Wednesday, 10 August 2011

Marilyn Monroe and Radical Politics

Whilst acres of print have been devoted to Marilyn Monroe as a screen Goddess and films such as "Some Like it Hot", "Gentlemen Prefer Blondes", and "The Seven Year Itch" are classics of the genre very little is known about her political views. Anthony Summers' biography "The Secret Lives of Marilyn Monroe " is revealing in this respect.

In 1956 the House Un-American Activities Committee summoned Arthur Miller the left-wing playwright who Marilyn had married. Miller admitted to having "signed some form or another" at a Marxist study course in 1939. He had no knowledge of applying for membership of the Communist Party. Miller refused to name names. The House of Representatives voted him in contempt of Congress. He was convicted, appealed and acquitted 2 years later.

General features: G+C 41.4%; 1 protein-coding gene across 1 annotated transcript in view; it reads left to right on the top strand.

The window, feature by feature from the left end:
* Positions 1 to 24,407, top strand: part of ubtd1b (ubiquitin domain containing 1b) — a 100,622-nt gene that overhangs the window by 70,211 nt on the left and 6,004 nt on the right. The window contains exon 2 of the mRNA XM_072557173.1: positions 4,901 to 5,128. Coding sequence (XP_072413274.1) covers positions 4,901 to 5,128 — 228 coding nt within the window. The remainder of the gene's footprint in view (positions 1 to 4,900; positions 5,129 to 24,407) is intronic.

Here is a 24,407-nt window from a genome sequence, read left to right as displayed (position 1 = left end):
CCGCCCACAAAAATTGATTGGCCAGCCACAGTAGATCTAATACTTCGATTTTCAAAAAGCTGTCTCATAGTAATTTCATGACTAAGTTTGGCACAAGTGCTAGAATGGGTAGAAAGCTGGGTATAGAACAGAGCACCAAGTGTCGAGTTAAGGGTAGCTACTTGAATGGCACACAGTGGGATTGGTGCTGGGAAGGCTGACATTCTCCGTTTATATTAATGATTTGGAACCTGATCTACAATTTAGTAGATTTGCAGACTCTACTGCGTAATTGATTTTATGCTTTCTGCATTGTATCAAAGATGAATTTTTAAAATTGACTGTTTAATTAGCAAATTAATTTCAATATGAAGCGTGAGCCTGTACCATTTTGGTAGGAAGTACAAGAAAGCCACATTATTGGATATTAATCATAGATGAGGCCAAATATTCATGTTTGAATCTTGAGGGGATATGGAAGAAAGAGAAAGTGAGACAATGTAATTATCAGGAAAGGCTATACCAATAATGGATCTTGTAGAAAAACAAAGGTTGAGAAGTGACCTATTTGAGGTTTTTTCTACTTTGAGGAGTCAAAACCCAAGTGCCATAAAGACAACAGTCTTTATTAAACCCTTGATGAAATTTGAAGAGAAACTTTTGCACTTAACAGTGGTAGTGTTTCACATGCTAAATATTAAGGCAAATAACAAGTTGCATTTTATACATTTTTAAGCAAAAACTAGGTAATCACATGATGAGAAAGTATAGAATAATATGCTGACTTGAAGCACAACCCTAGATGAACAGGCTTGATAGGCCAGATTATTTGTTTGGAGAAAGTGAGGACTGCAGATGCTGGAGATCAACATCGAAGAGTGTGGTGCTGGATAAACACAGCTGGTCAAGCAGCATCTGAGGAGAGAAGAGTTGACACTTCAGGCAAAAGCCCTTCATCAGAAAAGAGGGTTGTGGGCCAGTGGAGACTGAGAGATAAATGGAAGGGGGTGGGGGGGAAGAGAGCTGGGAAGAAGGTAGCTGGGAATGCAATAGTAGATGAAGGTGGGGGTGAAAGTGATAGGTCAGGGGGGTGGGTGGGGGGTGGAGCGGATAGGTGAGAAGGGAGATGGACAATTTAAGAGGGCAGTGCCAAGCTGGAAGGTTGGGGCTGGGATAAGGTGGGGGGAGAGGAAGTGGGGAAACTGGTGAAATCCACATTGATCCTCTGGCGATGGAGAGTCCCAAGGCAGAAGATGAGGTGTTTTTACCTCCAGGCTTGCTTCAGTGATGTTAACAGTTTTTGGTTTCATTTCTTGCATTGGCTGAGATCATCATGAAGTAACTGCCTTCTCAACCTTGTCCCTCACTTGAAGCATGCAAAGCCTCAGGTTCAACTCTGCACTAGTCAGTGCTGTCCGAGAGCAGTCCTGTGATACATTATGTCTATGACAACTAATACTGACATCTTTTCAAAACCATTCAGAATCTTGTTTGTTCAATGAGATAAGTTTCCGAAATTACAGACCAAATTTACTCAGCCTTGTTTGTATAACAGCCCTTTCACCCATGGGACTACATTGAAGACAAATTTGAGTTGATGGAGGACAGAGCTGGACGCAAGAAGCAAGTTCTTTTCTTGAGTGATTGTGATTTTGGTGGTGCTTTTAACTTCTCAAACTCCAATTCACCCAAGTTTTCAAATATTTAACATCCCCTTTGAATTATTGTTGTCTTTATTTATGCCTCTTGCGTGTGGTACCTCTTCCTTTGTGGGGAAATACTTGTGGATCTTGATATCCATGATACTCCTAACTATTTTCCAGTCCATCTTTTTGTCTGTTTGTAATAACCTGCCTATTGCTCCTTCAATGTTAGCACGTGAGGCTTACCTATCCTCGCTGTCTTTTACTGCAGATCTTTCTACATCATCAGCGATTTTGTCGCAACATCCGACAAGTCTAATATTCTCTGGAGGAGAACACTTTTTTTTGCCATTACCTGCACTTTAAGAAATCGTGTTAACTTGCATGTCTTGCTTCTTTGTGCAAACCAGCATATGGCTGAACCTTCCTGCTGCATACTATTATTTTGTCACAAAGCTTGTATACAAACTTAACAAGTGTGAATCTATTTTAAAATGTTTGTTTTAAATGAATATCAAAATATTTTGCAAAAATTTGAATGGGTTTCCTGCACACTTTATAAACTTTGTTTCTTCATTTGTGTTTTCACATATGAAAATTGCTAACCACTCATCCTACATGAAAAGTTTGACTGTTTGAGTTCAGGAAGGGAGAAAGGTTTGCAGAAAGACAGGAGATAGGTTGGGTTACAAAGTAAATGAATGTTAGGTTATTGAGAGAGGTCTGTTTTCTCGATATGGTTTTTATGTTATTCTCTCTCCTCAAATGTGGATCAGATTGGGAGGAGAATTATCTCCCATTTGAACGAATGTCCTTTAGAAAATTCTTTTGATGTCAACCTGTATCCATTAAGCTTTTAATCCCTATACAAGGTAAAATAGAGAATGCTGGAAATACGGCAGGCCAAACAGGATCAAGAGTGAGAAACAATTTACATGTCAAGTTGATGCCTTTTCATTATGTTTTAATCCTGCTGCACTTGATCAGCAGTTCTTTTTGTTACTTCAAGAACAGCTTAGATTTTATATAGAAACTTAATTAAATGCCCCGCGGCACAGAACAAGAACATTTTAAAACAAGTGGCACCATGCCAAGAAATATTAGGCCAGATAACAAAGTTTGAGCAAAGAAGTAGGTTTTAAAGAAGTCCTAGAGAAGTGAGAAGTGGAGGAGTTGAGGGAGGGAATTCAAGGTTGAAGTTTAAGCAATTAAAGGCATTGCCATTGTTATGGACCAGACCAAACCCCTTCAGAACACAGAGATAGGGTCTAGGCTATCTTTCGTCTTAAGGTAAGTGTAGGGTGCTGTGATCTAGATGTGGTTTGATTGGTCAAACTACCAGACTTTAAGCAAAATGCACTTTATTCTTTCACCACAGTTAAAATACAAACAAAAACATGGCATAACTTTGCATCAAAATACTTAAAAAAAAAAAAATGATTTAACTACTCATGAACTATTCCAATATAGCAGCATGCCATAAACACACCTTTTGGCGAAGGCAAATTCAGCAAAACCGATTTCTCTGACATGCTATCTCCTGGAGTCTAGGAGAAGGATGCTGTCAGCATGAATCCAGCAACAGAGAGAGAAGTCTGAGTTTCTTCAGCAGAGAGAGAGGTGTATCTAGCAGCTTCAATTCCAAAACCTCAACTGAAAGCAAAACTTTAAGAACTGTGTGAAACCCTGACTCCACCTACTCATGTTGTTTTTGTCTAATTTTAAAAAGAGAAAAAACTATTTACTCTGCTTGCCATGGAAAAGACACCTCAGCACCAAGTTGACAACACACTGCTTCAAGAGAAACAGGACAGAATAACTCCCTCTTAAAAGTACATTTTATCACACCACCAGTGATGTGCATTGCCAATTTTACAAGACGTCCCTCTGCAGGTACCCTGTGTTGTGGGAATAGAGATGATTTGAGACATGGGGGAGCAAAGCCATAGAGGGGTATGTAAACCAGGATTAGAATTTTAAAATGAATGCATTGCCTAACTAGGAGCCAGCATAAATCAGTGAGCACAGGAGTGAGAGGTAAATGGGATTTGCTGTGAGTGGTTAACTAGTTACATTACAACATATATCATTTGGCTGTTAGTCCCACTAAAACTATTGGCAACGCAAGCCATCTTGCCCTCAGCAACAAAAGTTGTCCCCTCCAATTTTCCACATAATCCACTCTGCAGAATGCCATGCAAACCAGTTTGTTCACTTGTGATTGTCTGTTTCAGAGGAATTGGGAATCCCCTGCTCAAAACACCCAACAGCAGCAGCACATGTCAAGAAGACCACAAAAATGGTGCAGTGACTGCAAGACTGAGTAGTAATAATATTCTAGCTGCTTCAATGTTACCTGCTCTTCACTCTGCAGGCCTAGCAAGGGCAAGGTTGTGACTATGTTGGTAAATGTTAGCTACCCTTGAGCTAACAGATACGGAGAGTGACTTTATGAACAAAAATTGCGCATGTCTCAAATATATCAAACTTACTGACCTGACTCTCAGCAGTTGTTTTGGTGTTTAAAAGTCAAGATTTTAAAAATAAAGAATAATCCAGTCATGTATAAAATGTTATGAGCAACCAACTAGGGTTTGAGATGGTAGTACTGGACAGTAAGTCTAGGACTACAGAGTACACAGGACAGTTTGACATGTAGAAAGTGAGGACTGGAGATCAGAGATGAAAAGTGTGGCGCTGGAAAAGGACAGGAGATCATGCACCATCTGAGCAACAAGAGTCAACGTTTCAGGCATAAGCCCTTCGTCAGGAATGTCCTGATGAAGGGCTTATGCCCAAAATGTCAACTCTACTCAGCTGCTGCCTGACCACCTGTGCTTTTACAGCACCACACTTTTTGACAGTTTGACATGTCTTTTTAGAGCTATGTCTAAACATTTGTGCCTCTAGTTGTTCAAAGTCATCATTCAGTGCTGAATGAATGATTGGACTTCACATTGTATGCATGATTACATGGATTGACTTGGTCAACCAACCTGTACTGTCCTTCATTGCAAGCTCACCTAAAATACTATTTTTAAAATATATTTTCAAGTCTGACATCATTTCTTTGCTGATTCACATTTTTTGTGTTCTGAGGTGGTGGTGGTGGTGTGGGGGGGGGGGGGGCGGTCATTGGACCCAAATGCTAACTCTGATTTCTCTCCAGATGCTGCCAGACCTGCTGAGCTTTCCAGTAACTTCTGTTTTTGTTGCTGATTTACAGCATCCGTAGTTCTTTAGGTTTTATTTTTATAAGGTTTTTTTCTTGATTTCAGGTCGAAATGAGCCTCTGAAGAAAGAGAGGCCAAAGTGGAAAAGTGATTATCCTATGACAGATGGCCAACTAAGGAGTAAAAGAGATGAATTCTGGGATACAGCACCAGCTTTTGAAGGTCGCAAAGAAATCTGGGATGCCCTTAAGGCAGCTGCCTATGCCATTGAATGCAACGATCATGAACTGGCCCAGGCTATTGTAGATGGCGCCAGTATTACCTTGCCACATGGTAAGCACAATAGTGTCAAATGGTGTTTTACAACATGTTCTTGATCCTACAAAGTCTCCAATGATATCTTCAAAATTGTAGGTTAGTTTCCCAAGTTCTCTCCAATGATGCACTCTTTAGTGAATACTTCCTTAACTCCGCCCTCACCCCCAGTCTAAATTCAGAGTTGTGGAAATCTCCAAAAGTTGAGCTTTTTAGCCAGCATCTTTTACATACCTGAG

The fight was conducted with the support of Marilyn Monroe. She never doubted the outcome. "Because I have been studying Thomas Jefferson for years and according to him this case had to turn out this way". In 1960 she told the British writer W. J. Weatherby "Some of these bastards in Hollywood wanted me to drop Arthur, they said it would ruin my career. One reason I wanted Kennedy to win is that Nixon is associated with that whole scene."

Danny Greenson the student son of Marilyn's psychiatrist Ralph Greenson commented that she would say to Miller "Youve got to stand up to those bastards" . He went on to say she was unsophisticated politically, but her instincts were always with the underdog and that there was more to Marilyn than meets the eye. Marilyn's closest associates in the 50s context were of the far left. The House Un-American Activities Committee had records on Lee and Paula Strasberg, Marilyn's acting coaches.

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